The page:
“Anymore” vs. “Any More”: Which Should You Be Using?

What would Chandler do?!

With the 25th anniversary of the TV show Friends last year, your social media feed was probably bombarded with tribute posts. A personal favorite line of many Friends fanatics is Chandler Bing’s (played by Matthew Perry) catchphrase: “Could I be any more [insert adjective here]?” But chances are, several of such tributes were actually misquoted. All too commonly, people default to writing “anymore” when they actually mean “any more.” It’s one of the pairs of words people mistakenly combine into one all the time. But when, exactly, should you actually be using each one?

 What does “anymore” mean?

Though it’s not actually what Chandler Bing is saying, “anymore” is, of course, a real word and is correct in some cases. “Anymore” is an adverb and it’s specifically related to time—it means the same thing as “any longer.” If something was true in the past but isn’t true right now, it’s not true anymore. For instance, this sentence “People don’t really follow these grammar rules that changed in the last decade anymore.” Though the word does come from a Middle English phrase that was two words, “ani more,” it should be one when it’s referring to time in this way. It is worth noting, though, that dictionary.com does list “any more” on the same page, and with the same definition, as “anymore”—albeit at the very bottom and with an “esp. U.S.” note. So, though it’s not the most technically correct way to say it, you could get away with using “any more” in this way without deeply offending the grammar police.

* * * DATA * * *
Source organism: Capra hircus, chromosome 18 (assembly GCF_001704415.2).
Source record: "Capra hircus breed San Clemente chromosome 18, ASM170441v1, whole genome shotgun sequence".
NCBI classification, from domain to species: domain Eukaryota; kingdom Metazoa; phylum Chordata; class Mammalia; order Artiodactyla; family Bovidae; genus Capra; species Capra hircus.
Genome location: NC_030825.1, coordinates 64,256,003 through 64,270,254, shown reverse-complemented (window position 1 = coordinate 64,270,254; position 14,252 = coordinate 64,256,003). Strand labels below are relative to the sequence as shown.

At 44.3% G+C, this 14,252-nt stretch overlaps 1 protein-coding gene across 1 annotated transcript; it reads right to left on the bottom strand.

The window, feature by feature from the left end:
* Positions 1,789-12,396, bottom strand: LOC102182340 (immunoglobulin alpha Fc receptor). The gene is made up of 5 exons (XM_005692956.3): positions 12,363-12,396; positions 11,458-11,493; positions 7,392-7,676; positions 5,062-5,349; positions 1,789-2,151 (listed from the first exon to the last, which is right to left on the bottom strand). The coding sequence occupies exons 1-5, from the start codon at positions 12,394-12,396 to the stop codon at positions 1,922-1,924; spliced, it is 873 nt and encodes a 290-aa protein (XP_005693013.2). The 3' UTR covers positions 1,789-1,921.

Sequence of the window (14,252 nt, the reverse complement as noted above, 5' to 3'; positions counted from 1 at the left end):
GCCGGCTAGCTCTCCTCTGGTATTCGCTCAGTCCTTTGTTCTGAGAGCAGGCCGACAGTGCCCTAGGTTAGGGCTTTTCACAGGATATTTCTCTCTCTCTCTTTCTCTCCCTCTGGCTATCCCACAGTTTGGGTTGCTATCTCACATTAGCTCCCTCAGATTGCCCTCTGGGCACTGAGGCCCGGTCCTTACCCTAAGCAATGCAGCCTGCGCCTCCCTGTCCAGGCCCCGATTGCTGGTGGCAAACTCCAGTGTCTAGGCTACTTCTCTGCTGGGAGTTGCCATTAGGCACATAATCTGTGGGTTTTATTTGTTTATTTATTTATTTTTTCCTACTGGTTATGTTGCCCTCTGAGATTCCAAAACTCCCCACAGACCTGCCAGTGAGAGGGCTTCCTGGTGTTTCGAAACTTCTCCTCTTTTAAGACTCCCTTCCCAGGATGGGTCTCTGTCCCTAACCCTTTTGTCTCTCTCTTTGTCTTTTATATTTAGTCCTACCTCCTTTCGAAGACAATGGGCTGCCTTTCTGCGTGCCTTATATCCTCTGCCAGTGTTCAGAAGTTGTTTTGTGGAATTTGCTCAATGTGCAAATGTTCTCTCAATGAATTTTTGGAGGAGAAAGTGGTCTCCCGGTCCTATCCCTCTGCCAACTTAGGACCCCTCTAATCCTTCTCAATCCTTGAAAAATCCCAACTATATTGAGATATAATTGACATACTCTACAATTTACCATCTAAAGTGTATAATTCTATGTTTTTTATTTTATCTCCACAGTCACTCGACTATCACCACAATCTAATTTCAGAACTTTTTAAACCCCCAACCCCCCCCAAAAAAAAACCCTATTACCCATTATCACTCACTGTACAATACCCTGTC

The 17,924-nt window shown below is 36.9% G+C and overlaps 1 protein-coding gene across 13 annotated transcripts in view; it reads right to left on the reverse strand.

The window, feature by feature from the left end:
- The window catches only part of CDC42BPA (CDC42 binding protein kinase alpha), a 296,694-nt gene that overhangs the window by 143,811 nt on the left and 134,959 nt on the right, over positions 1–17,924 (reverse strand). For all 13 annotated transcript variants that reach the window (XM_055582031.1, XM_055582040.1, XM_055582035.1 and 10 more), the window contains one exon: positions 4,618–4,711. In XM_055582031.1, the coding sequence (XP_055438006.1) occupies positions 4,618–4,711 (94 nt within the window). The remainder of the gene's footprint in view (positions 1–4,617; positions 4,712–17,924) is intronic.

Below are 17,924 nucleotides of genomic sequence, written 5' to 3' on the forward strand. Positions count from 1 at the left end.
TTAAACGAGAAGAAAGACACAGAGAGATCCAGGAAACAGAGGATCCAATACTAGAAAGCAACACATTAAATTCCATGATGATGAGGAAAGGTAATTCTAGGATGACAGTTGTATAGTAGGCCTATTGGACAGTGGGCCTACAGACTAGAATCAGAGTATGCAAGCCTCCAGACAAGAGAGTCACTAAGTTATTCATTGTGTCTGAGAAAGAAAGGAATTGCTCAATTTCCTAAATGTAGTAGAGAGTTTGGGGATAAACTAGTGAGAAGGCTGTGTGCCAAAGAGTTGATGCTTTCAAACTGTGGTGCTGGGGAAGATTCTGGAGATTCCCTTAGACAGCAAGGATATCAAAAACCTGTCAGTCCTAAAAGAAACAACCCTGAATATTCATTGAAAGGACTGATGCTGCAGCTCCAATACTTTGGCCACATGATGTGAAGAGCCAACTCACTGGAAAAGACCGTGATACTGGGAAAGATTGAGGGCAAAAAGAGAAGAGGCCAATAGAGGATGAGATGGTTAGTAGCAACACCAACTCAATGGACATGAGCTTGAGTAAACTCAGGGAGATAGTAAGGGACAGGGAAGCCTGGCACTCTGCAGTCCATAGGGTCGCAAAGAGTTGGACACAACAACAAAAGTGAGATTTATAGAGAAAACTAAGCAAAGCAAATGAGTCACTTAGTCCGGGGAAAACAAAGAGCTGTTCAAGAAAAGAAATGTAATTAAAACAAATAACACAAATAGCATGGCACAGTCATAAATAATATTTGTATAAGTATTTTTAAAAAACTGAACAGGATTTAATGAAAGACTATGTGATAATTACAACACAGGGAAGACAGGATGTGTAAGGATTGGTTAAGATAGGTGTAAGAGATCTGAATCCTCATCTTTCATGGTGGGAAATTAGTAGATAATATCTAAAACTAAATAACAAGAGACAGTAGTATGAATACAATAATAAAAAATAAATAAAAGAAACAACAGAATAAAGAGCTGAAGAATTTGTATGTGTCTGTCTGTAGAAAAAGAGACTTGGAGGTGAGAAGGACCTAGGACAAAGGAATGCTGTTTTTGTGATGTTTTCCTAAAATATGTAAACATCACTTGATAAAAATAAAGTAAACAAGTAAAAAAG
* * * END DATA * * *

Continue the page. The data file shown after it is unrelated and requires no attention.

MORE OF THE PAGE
What does “any more” mean?

“Any more” is a phrase that uses “more” in its superlative sense, referring to quantity or degree. “Any,” rather than referring to time, refers to the extent of something. Yes, that’s confusing—it’s definitely easier to illustrate with examples. “She couldn’t possibly have looked any more beautiful at her wedding” (not “anymore beautiful”) would be the correct way to use it with an adjective. It can also pair with nouns to represent quantity. “Would you like any more eggs?” is the grammatically correct way to write this breakfast inquiry. Another example, of course, is the now-famous “could I be wearing any more clothes?!” from Friends. This should also be two words. Should being the operative word—the fact that, when I began to type “could I be wearing any more…” to search for that video, every single search suggestion spelled it “anymore,” is reason enough to spread the word about the correct usage! (Or perhaps just a sad sign that this rule is fading into obscurity.)

Why the confusion?

“Any more” and “anymore” are far from alone when it comes to words with one-word and two-word forms. Take words like “anytime” and “alright.” In cases like these, over time, people combine phrases that are technically two words into one, or use the one-word form when the two-word form is “actually” correct. For instance, if you want to get very technical, “alright” is not a word, but people use it so much that most linguists accept it, albeit as a “casualism.” The same goes for “anytime,” which developed as a contraction of “any time” but is now considered correct in certain circumstances. Here’s the full explanation of when to use “anytime” or “any time.” One-word forms of words like these becoming more prominent probably has to do with the prevalence of similar words that are, indeed, one word, like “altogether,” “anyone,” and “anywhere.” So while writing “anymore” when you mean “any more” is technically incorrect, there is a precedent for it in English. Thus, it may indeed become increasingly acceptable as long as you avoid it in truly formal contexts—which, needless to say, social media captions are not.

Meghan Jones
Meghan Jones is a word nerd who has been writing for RD.com since 2017. You can find her byline on pieces about grammar, fun facts, the meanings of various head-scratching words and phrases, and more. Meghan graduated from Marist College with a Bachelor of Arts in English in 2017; her creative nonfiction piece “Anticipation” was published in the Spring 2017 issue of Angles literary magazine.